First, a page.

A new proposal is being presented to the L.A. Board of Animal Services by two of its commissioners, and it could be a major turning point for bully breeds, especially Pit Bulls. For decades, these dogs suffered due to the stereotype that they are inherently vicious or aggressive dogs. Sadly, this myth is the result of the abusive dog fighting industry, where dogs are habitually starved and only rewarded for harming one another. Thanks to this stigma against Pit Bulls, these dogs are some of the hardest to adopt out of shelters.
The proposal is to remove breed labels from shelter kennel cards, forcing adopters to base their decisions on more important factors like the dog’s personality, size, and training. This action has garnered some negative feedback stating that removing the breed label would be a safety issue, deceiving the public, and put the city at risk of liability. Other public concerns surrounding not knowing breeds, in general, pertain to how it would affect peoples allergies and insurance.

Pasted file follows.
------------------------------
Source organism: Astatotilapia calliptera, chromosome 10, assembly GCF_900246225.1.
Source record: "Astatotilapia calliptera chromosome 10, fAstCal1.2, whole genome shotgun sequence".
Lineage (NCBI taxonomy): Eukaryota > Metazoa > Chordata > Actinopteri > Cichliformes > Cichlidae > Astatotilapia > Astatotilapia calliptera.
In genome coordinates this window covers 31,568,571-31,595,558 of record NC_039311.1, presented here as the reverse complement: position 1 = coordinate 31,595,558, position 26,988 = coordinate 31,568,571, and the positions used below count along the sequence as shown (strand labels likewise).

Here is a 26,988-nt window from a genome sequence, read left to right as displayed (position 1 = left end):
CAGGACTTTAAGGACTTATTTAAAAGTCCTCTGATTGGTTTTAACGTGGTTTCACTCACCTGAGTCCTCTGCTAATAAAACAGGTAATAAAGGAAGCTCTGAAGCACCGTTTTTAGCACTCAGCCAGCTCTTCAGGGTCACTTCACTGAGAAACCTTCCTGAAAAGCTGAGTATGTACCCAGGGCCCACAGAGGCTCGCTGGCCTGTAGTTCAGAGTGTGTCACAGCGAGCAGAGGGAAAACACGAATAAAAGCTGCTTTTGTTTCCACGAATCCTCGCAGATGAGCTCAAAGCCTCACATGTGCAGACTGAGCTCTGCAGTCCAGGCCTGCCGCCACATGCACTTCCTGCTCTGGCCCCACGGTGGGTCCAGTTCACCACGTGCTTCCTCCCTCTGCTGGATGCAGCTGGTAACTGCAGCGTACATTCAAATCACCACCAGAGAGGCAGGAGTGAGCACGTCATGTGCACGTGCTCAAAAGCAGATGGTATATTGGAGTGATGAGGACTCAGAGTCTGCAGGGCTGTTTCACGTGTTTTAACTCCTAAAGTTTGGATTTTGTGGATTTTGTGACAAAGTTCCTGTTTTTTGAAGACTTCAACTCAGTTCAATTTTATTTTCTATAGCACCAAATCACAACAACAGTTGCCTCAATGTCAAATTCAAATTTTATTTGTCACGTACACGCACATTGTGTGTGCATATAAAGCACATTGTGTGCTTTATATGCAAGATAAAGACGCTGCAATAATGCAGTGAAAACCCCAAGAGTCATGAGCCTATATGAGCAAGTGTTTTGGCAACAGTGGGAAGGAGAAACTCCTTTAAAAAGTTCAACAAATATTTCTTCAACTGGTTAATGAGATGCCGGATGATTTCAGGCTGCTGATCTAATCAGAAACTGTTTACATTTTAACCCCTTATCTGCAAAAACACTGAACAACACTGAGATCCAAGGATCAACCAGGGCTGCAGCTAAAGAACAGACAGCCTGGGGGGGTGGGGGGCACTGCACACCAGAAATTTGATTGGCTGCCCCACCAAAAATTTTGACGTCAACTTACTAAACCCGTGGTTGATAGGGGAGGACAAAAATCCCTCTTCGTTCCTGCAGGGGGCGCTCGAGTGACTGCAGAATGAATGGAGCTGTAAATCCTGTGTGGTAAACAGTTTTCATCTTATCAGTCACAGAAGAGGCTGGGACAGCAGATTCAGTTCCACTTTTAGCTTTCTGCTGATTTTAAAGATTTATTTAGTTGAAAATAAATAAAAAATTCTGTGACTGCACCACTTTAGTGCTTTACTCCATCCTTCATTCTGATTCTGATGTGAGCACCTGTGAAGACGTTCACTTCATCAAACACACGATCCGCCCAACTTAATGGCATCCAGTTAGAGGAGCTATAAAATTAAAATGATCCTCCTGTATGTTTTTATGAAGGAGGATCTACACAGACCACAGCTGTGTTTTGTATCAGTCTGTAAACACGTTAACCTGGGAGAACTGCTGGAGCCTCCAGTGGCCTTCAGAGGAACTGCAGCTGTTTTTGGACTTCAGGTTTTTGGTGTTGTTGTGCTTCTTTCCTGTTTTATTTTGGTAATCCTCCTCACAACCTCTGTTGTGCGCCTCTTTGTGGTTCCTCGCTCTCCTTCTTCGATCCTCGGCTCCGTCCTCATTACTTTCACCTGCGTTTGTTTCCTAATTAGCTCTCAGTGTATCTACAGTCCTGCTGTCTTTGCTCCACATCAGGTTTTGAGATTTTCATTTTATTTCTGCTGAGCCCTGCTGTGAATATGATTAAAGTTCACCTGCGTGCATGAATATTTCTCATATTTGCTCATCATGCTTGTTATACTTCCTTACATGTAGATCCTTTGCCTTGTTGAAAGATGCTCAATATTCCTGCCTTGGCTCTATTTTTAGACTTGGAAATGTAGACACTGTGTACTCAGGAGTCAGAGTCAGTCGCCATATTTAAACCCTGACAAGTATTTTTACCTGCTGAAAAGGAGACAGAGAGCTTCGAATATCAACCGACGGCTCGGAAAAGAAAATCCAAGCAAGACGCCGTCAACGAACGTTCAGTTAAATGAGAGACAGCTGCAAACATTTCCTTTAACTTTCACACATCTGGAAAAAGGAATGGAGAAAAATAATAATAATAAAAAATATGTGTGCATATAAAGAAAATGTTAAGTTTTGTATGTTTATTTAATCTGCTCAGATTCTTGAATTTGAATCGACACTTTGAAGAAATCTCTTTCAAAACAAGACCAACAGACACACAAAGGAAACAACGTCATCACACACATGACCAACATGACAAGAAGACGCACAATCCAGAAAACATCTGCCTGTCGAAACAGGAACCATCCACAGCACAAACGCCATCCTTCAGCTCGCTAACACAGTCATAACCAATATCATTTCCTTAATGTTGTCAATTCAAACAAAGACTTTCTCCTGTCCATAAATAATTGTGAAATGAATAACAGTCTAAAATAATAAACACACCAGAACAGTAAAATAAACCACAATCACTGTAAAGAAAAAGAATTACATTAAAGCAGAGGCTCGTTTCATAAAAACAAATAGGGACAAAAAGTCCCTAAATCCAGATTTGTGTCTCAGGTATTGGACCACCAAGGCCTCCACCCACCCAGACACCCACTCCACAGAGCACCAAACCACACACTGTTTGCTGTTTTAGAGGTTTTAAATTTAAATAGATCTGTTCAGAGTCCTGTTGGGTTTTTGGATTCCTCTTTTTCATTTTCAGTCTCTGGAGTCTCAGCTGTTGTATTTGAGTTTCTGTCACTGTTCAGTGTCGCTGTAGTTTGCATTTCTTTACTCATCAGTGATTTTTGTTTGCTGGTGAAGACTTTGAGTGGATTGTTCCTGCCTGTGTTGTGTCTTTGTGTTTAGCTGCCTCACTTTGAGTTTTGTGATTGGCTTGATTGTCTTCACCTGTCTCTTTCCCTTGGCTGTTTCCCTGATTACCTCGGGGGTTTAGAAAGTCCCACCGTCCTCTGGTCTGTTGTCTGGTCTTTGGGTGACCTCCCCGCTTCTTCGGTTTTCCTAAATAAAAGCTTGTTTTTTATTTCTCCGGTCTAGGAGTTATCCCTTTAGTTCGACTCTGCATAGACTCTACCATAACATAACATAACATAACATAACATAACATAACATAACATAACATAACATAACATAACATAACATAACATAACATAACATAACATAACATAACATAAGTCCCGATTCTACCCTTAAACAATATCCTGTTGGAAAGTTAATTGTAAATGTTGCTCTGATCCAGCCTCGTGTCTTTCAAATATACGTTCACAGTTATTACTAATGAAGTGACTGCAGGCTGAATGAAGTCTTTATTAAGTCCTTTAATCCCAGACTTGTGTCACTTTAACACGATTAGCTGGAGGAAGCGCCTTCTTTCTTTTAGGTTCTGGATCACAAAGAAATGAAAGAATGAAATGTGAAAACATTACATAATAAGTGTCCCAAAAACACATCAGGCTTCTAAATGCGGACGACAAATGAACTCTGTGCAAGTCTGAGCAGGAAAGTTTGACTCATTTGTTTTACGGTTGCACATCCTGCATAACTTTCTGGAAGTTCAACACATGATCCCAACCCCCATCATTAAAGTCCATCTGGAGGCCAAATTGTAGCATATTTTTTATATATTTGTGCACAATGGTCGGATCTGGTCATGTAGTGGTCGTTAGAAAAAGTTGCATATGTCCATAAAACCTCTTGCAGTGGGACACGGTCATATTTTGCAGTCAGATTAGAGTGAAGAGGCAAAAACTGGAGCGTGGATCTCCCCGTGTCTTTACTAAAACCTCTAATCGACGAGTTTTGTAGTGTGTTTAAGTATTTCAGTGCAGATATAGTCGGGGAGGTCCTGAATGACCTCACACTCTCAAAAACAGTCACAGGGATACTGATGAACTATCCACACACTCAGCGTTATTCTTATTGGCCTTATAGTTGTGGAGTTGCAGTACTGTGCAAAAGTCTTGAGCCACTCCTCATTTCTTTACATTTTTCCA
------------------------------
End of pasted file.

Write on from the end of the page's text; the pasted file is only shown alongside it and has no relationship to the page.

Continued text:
Regardless of the concerns, the idea has had far more positive feedback. The Best Friends Animal Shelter has already been trying out the concept with a pilot program. According to Michelle Sathe who works at the shelter, the response has been neutral, which is actually good news. It means people are accepting and open to the idea, which in turn will get more deserving dogs adopted.
Each year more than a half a million bully breed dogs are euthanized in shelters. By simply having the “Pit Bull” label, a dog’s chances of adoption are slim A study by Animal People reported a 93 percent euthanasia rate for pit bull breeds, with only one in 600 pitties finding a forever home. The sad part is “Pit Bull” is actually not a breed at all, but rather a blanket term used for any dog that has a square face and bulky body. Oftentimes dogs are mislabeled as Pit Bulls, as in the case of Diggy, and consequently subject to wrongful breed-specific legislation and other forms of discrimination. In light of this, the new proposal would literally be life-saving.
There has yet to be a vote on the proposal, but we certainly hope that this action in L.A. leads other municipalities to consider similar measures.
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